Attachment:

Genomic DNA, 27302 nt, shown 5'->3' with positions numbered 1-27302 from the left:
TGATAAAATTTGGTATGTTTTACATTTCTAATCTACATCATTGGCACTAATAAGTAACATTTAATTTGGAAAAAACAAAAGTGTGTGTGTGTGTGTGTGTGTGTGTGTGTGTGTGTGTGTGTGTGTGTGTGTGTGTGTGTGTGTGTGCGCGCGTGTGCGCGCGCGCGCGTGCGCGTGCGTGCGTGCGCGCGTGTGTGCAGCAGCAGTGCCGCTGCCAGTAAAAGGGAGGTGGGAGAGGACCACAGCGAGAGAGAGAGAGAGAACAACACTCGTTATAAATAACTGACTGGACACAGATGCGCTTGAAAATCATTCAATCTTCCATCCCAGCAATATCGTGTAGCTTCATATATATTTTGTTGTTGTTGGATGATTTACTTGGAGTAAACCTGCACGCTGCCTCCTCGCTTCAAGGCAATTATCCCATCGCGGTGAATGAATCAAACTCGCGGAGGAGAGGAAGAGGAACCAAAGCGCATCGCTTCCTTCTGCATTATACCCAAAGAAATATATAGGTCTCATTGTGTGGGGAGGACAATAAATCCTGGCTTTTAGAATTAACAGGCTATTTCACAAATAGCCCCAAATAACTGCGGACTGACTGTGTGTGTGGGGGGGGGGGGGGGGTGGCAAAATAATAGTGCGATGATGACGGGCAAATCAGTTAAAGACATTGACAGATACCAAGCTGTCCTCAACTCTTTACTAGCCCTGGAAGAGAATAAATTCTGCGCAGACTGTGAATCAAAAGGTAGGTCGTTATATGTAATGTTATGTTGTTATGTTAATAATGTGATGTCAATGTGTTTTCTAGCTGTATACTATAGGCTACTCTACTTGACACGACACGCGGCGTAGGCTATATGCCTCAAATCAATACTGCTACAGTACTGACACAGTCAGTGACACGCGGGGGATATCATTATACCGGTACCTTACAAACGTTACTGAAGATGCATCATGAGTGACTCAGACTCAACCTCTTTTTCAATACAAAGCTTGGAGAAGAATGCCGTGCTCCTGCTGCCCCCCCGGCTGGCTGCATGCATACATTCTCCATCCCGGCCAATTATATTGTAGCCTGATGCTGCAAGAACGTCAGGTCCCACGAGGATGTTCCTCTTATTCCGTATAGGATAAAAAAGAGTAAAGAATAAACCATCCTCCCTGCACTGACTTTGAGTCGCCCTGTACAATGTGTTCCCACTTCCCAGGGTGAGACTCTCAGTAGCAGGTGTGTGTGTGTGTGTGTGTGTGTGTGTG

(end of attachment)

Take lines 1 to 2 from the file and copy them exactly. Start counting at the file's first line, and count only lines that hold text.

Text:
Genomic DNA, 27302 nt, shown 5'->3' with positions numbered 1-27302 from the left:
TGATAAAATTTGGTATGTTTTACATTTCTAATCTACATCATTGGCACTAATAAGTAACATTTAATTTGGAAAAAACAAAAGTGTGTGTGTGTGTGTGTGTGTGTGTGTGTGTGTGTGTGTGTGTGTGTGTGTGTGTGTGTGTGTGTGCGCGCGTGTGCGCGCGCGCGCGTGCGCGTGCGTGCGTGCGCGCGTGTGTGCAGCAGCAGTGCCGCTGCCAGTAAAAGGGAGGTGGGAGAGGACCACAGCGAGAGAGAGAGAGAGAACAACACTCGTTATAAATAACTGACTGGACACAGATGCGCTTGAAAATCATTCAATCTTCCATCCCAGCAATATCGTGTAGCTTCATATATATTTTGTTGTTGTTGGATGATTTACTTGGAGTAAACCTGCACGCTGCCTCCTCGCTTCAAGGCAATTATCCCATCGCGGTGAATGAATCAAACTCGCGGAGGAGAGGAAGAGGAACCAAAGCGCATCGCTTCCTTCTGCATTATACCCAAAGAAATATATAGGTCTCATTGTGTGGGGAGGACAATAAATCCTGGCTTTTAGAATTAACAGGCTATTTCACAAATAGCCCCAAATAACTGCGGACTGACTGTGTGTGTGGGGGGGGGGGGGGGGTGGCAAAATAATAGTGCGATGATGACGGGCAAATCAGTTAAAGACATTGACAGATACCAAGCTGTCCTCAACTCTTTACTAGCCCTGGAAGAGAATAAATTCTGCGCAGACTGTGAATCAAAAGGTAGGTCGTTATATGTAATGTTATGTTGTTATGTTAATAATGTGATGTCAATGTGTTTTCTAGCTGTATACTATAGGCTACTCTACTTGACACGACACGCGGCGTAGGCTATATGCCTCAAATCAATACTGCTACAGTACTGACACAGTCAGTGACACGCGGGGGATATCATTATACCGGTACCTTACAAACGTTACTGAAGATGCATCATGAGTGACTCAGACTCAACCTCTTTTTCAATACAAAGCTTGGAGAAGAATGCCGTGCTCCTGCTGCCCCCCCGGCTGGCTGCATGCATACATTCTCCATCCCGGCCAATTATATTGTAGCCTGATGCTGCAAGAACGTCAGGTCCCACGAGGATGTTCCTCTTATTCCGTATAGGATAAAAAAGAGTAAAGAATAAACCATCCTCCCTGCACTGACTTTGAGTCGCCCTGTACAATGTGTTCCCACTTCCCAGGGTGAGACTCTCAGTAGCAGGTGTGTGTGTGTGTGTGTGTGTGTGTGTG